At a town hall in Iowa last weekend, a police officer asked Hillary Clinton about women who survive the Islamic State’s brutality in war-torn Syria and Iraq. If they become pregnant from rape, should American aid help cover a safe abortion?

The question highlighted the growing debate around a 42-year-old law that stops U.S. foreign aid from funding the procedure "as a method of family planning."

Antiabortion groups hailed the 1973 Helms amendment as a victory in the aftermath of Roe v. Wade. But Democrats in Washington say the law has been applied too broadly, blocking victims of sexual assault in conflict zones from urgent medical care.

Abortion after rape, they argue, is not "a method of family planning."

Relaxing the Helm amendment would require a presidential memorandum — a move President Obama has avoided, despite publicly condemning assaults on women in areas of unrest. Clinton took a similar approach in the town hall meeting, arguing the United States should find some way to provide medical care to victims. She did not, however, commit to taking action on the Helms amendment.

Rape is no new tool of war, but the Islamic State has pushed it back into the international spotlight. A pamphlet released by the terrorist group says the sexual assault of captive women is permitted:

“Allah the almighty said: “[Successful are the believers] who guard their chastity, except from their wives or (the captives and slaves) that their right hands possess, for then they are free from blame.”

It's hard to quantify the prevalence of such crimes in Syria and Iraq. Data isn't collected in active war zones, and victims often don't speak up. The Women’s Media Center offers one window into the tragedy, tracking news reports of sexual violence in the Middle East. So far, they’ve collected 275 accounts, though the number is probably much higher.

The United Nations has warned for years that abuse of women spikes during war. Though there are other hurdles beyond the Helms amendment to accessing safe abortions for victims of the Islamic State — including local antiabortion laws — women’s stories have fueled a push to knock down foreign aid restrictions on Capitol Hill.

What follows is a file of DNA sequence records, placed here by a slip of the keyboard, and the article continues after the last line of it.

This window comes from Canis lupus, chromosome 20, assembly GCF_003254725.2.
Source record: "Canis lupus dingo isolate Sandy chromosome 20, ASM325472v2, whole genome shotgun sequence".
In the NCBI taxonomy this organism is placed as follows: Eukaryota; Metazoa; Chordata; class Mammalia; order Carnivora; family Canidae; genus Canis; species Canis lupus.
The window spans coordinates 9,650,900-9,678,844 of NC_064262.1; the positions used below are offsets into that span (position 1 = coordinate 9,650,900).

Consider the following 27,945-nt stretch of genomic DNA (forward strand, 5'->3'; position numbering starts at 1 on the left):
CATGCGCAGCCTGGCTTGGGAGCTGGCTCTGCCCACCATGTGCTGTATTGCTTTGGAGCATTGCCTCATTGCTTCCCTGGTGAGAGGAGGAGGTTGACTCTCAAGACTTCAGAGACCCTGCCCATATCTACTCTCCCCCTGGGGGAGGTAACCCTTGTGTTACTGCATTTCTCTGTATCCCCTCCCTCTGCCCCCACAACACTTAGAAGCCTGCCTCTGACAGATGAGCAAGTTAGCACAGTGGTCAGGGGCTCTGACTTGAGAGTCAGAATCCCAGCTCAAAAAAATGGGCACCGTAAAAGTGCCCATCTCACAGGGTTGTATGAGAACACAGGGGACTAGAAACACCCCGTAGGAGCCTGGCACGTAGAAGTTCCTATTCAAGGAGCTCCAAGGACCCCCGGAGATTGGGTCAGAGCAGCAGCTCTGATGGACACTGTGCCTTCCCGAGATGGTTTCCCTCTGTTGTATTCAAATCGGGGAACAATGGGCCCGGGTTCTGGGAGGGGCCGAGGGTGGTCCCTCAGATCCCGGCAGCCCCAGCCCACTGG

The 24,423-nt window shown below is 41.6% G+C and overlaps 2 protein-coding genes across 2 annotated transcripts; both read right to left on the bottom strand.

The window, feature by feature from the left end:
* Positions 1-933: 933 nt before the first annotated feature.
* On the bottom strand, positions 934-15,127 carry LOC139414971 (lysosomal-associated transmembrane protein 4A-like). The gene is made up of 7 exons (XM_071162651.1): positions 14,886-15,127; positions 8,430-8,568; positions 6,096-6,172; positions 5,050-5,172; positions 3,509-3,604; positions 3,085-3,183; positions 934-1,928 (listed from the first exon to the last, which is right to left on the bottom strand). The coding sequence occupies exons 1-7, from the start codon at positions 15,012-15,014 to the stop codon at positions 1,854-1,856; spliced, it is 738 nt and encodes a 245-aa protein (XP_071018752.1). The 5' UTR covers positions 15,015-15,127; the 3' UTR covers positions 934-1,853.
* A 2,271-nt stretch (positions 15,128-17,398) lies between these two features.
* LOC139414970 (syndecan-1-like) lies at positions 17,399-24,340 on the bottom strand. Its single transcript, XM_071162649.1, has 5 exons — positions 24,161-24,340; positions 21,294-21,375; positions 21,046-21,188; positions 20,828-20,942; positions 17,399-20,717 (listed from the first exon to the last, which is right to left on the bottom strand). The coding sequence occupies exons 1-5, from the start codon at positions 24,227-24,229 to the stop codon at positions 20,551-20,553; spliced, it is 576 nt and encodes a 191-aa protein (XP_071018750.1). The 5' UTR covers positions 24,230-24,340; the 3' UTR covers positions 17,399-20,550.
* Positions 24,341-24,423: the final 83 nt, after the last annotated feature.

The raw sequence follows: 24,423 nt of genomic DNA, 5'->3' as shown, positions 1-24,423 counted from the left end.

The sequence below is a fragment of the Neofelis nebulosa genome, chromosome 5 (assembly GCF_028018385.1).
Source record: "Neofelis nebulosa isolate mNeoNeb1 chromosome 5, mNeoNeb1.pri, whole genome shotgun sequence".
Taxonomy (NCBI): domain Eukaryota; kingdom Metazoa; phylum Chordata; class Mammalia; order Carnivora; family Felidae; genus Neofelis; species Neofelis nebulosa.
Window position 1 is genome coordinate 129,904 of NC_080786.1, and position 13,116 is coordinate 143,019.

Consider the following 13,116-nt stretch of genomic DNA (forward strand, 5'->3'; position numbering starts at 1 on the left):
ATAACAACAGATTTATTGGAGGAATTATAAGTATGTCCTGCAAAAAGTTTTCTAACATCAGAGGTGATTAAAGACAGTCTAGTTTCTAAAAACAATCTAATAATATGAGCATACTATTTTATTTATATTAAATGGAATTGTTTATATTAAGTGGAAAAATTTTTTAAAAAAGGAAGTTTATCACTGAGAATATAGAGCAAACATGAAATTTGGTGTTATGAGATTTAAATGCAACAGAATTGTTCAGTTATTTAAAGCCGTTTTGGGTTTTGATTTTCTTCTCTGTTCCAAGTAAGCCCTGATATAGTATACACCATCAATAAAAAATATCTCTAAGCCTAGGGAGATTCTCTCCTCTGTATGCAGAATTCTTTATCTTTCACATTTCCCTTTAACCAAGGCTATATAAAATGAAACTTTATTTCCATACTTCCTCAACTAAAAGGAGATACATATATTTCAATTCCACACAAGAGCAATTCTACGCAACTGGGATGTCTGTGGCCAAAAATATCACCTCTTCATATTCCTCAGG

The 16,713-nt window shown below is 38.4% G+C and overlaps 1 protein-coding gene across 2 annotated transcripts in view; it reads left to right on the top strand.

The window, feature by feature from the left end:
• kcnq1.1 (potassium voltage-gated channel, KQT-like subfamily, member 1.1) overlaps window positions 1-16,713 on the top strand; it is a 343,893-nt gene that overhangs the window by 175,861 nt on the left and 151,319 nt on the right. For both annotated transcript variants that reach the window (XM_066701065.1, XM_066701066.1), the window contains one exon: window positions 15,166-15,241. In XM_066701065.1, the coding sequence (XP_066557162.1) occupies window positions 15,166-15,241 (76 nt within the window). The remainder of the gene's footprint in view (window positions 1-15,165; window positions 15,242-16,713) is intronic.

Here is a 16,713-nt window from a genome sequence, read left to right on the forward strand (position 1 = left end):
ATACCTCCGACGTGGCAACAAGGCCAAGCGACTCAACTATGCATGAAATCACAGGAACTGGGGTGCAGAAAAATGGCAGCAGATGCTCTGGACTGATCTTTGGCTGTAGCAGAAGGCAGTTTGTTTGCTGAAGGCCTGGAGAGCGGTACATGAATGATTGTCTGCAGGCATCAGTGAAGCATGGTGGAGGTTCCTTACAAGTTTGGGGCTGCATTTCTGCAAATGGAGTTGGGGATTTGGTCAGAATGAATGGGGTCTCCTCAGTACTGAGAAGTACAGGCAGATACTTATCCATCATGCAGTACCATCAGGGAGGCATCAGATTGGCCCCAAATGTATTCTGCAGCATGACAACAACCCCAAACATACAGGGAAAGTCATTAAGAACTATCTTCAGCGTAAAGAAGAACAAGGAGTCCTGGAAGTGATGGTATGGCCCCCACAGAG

Last month, 28 Democratic senators signed a letter pressing Obama to change the official interpretation of the law. A petition is nearing its goal of 10,000 signatures. And a national poll commissioned last year by the Center for Health and Gender Equity, an advocacy group focused on reproductive rights, found 57 percent of respondents supported the use of foreign aid for abortion in cases of rape, while 21 percent disagreed with the measure.

“There’s such a heightened awareness, and there's been a dramatic shift in attitude about abortion since 1973," said Serra Sippel, president of the group

Rules abroad don't match laws at home, Sippel noted. Pregnant women who endured rape on domestic soil may use federal dollars to cover abortions. But aid workers in conflict zones must turn away victims who request the same help.

According to Human Rights Watch, a 20-year-old named Dilara described near-constant abuse:

From 9:30 in the morning, men would come to buy girls to rape them. I saw in front of my eyes ISIS soldiers pulling hair, beating girls, and slamming the heads of anyone who resisted. They were like animals. … Once they took the girls out, they would rape them and bring them back to exchange for new girls.

There's a major need for emergency care, said Brian Atwood, former head of the U.S. Agency for International Development, which deploys aid workers to conflict zones across the world.

“A woman comes to you, she’s been raped by a terrorist, and she doesn’t want to carry the child,” he said. “She will go out and get a risky abortion. She might die in the process.”

Roughly 47,000 women worldwide die from an unsafe abortion each year, estimates the Center for Health and Gender Equity estimate. Some sustain life-threatening injuries.

Atwood, now a public affairs professor at the University of Minnesota, said he's glad more people are paying attention to the aid law. It received little attention in past election cycles despite its prevalence in conflict zones.

During the Rwandan Genocide in 1994, the slaughter of the Tutsi minority group cost an estimated 800,000 lives. During the bloodshed, attackers raped roughly 250,000 women, according to a United Nations report.

After the 100-day battle ended, U.S. aid workers under Atwood’s leadership delivered food and medicine to displaced Rwandans. He said it’s unlikely that any Rwandan women lived through the violent sexual assaults inflicted during the mass slaughter, but the Helms amendment would have prevented USAID workers from helping any who did to access an abortion.

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